Wine body and Weight of Color and Theme

In order to understand this concept we have to know how to figure a wine’s body.  The body of a wine is a direct connection to the level of alcohol.  Higher levels of alcohol can give more body to a wine.  The body is sensed in the mouth; how does the wine feel in your mouth?  An easy way to understand a wine’s body is by comparing it to milk.  Does the wine feel like non-fat, whole milk or cream.  The weight of a wine can be compared to a works color and theme.  Lighter colors are light bodied wines and darker colors are full bodied wines.  The theme of the piece is also paired to the body of a wine.  A whimsical one note painting can be paired with a light body wine.  Whereas, a piece that has some social commentary on the holocaust will work best with full-bodied wine.  What it really comes down to is the emotion the theme has on us, which will ultimately decide the body of the wine you wish to pair.



Wine Texture and Media Type

In art, texture can be determined by the surface of the piece.  Is it a pen and ink on white smooth paper or is it a Indonesian wood carving?  A piece with a lot of texture can also be on a smooth surface.  Take two photographs below, one is an Ansel Adams photo of sand dunes and the other is an Ansel Adams of a dried and cracked desert floor.  Both are printed on the same paper, however the subject gives the texture to the work of art.

Where does wine get its texture from? Or better yet, how do we decide a wine’s texture?  Texture is all about the mouth-feel.  Is the wine silky and soft on the tongue or is it abrasive and disjointed? One of the main factors in creating mouth-feel is a wine’s tannin levels.  Tannins are the prickly dry feeling you feel on your cheeks and lips.  Tannins are caused by the skins, seeds and stems of the grapes. Certain grapes have a lower tannin level and others are very high.  If you look at a cup of coffee and compare the difference between a black coffee and a cappuccino, you will see a difference in texture.  The black coffee is tannic and more acidic and the cappuccino is creamy and soft, virtually not tannic nor acidic.  In wine a Pinot Noir is a thin-skinned grape which has low tannin levels.   A Cabernet Sauvignon is a thick-skinned grape and is a lot more tannic.  Pinot Noir is usually described as silky and velvety, whereas Cabernet Sauvignon is described as big and chewy.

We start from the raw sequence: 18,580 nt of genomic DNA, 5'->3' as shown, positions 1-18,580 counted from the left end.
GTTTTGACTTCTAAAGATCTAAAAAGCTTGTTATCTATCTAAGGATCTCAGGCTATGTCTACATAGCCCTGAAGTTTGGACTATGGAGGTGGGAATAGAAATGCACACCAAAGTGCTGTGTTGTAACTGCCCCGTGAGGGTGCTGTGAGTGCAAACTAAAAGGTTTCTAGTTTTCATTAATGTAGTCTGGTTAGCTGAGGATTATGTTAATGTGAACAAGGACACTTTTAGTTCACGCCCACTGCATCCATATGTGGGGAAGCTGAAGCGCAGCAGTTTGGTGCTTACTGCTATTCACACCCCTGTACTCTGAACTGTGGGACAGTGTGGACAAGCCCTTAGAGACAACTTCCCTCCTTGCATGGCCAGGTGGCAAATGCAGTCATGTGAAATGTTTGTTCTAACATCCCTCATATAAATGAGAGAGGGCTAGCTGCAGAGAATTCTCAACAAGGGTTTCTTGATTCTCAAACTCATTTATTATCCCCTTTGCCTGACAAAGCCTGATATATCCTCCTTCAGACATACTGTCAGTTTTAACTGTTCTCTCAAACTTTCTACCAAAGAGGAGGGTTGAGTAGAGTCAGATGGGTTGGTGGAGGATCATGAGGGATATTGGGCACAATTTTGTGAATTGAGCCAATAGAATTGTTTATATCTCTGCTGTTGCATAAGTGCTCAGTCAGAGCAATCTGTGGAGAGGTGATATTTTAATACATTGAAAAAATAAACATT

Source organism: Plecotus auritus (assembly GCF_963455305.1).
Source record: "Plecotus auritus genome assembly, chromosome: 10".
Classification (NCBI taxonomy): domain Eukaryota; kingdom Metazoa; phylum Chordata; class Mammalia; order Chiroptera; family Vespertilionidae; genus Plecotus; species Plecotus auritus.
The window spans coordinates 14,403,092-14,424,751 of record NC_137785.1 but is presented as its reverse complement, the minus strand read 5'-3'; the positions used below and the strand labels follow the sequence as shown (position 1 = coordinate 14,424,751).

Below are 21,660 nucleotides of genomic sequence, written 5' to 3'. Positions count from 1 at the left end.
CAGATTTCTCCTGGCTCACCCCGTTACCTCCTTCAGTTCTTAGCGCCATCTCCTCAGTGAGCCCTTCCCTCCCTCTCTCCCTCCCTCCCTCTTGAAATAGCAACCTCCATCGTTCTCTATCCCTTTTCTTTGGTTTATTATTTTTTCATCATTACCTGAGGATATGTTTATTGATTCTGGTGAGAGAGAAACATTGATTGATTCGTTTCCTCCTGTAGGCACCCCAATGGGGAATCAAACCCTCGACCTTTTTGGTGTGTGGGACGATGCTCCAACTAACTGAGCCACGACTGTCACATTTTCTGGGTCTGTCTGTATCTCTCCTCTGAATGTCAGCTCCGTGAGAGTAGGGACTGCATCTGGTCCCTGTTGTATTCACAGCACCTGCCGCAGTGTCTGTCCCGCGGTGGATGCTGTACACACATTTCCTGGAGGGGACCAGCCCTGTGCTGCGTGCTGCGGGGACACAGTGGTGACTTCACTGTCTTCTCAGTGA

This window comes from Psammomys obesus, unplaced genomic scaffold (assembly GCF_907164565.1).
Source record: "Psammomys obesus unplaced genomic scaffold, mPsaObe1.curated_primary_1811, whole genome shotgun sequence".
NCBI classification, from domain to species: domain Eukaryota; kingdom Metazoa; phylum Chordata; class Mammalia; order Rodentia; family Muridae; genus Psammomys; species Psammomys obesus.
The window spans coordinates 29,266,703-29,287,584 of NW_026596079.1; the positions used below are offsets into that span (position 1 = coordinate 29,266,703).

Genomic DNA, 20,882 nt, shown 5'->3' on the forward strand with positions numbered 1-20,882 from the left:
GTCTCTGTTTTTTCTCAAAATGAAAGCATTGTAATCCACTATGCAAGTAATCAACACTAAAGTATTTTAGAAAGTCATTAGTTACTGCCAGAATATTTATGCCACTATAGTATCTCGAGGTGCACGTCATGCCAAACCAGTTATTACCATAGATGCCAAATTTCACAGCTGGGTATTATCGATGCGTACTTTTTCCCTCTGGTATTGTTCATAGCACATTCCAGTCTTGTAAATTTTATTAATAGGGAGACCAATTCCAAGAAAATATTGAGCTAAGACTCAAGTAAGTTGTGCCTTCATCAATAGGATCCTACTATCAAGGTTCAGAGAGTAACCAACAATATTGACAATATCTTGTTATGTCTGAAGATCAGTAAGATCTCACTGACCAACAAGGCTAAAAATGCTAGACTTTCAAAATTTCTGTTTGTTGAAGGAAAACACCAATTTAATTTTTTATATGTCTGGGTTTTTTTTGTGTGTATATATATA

In the figure below you see different types of art works and each has a different  texture.  The texture can be created by the artists choice of brush stroke or the artists choice of subject.   The Palate knife painting makes a good pairing with a Chateauneuf-du-pape.  It has a mixture of grapes creating layers of texture on the mouth. The Grenache gives heat on the tongue, the Syrah is silky and plush and the Mourvedre has a rustic tannin. The image of Natasha Kinski is very soft and silky.  So an obvious pairing would be a Pinot Noir, but what about a dessert wine?  A Sauterne which is rich and velvety, sweet but not cloying and finishing crisp, is also a great wine and art pairing.


A Wine’s Finish and an Art Work’s Lasting Impression

The last concept in wine and art pairing, is the wine’s finish and the art work’s lasting impression.  A wine’s finish is it’s lasting impression.  The factors responsible for a wine’s finish are acidity, tannin, fruit and age (time opened).  The finish can be pleasant or unpleasant.  An unpleasant finish is usually a result of a wine out of balance and finishes bitter and/or overly acidic. A wine of great quality has a finish that is long-lasting and hangs on with complex flavors of oak, fruit balanced with acidity.  When these components come together in harmony, it is a great experience.